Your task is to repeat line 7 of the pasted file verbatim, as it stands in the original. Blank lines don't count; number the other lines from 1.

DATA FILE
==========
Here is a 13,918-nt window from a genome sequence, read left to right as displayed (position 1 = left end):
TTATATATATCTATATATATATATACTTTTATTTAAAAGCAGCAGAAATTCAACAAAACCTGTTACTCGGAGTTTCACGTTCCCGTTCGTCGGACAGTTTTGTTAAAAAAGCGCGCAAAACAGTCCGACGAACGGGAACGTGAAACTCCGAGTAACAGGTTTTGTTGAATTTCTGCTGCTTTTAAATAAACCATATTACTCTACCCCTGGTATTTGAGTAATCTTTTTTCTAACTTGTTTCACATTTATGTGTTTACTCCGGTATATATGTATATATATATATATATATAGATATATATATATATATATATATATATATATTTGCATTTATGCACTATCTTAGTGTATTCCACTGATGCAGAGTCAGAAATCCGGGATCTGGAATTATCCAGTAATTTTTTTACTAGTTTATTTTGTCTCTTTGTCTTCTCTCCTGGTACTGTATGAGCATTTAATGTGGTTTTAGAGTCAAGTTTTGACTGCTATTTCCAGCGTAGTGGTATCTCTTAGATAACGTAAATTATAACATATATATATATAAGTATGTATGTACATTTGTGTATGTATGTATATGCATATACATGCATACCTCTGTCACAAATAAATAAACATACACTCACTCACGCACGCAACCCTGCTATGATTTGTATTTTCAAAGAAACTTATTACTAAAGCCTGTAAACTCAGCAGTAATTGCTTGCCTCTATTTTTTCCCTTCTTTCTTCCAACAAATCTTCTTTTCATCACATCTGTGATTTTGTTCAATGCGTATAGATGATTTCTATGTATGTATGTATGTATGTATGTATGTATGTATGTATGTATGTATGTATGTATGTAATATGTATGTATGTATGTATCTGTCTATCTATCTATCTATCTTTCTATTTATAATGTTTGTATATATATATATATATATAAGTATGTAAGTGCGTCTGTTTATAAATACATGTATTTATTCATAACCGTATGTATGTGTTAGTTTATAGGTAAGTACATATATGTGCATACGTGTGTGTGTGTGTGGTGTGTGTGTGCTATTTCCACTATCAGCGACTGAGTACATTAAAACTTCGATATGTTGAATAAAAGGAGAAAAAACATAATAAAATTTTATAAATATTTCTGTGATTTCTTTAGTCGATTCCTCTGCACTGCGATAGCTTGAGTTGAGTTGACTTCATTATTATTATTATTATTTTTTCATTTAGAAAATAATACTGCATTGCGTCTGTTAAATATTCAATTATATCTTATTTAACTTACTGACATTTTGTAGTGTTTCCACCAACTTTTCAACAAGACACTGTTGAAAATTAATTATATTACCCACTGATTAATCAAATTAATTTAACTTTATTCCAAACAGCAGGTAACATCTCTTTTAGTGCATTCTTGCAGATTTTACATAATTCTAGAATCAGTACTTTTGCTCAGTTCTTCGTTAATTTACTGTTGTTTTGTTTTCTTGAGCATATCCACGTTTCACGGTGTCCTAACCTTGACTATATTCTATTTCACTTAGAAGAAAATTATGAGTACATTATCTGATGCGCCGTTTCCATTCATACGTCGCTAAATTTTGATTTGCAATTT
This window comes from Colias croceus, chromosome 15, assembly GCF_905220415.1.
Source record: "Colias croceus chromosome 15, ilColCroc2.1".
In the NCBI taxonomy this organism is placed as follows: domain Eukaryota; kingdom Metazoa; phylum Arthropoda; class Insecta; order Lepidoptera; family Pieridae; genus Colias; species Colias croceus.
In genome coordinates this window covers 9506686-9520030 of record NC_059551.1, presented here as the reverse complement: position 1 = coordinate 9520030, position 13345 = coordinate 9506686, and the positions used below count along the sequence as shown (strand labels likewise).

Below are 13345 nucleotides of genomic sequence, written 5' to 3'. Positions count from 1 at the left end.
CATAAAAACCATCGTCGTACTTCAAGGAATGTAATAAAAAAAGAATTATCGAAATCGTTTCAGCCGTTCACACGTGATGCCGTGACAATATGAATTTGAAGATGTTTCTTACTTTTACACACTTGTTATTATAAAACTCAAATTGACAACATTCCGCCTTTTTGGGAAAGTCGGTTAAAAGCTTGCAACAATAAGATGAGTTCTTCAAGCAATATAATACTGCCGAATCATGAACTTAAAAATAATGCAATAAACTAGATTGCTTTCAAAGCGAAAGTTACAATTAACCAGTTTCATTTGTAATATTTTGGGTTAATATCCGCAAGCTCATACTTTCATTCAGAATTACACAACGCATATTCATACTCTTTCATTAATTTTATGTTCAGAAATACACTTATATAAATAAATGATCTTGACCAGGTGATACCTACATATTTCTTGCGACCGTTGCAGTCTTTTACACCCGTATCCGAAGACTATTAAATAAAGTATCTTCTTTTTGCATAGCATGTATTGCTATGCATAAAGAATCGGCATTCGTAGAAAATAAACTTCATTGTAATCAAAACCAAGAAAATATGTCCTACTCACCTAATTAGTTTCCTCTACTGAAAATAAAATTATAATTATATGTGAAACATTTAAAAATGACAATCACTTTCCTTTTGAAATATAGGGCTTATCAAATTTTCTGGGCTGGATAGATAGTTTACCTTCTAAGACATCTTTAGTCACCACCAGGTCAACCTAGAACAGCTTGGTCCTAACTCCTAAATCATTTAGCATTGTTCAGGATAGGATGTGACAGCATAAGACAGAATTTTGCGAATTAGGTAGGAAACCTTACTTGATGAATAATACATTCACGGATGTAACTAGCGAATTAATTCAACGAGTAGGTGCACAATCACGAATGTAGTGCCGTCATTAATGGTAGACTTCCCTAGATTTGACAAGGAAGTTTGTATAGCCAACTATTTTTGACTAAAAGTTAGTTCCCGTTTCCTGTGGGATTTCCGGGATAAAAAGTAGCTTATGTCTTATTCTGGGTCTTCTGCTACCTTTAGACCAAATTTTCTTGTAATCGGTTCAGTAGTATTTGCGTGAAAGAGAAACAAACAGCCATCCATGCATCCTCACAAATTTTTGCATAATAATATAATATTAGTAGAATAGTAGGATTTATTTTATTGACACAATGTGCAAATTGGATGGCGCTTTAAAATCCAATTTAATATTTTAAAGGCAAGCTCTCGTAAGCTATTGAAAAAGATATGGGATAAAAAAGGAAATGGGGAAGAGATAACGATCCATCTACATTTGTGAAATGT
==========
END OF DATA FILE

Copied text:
Below are 13345 nucleotides of genomic sequence, written 5' to 3'. Positions count from 1 at the left end.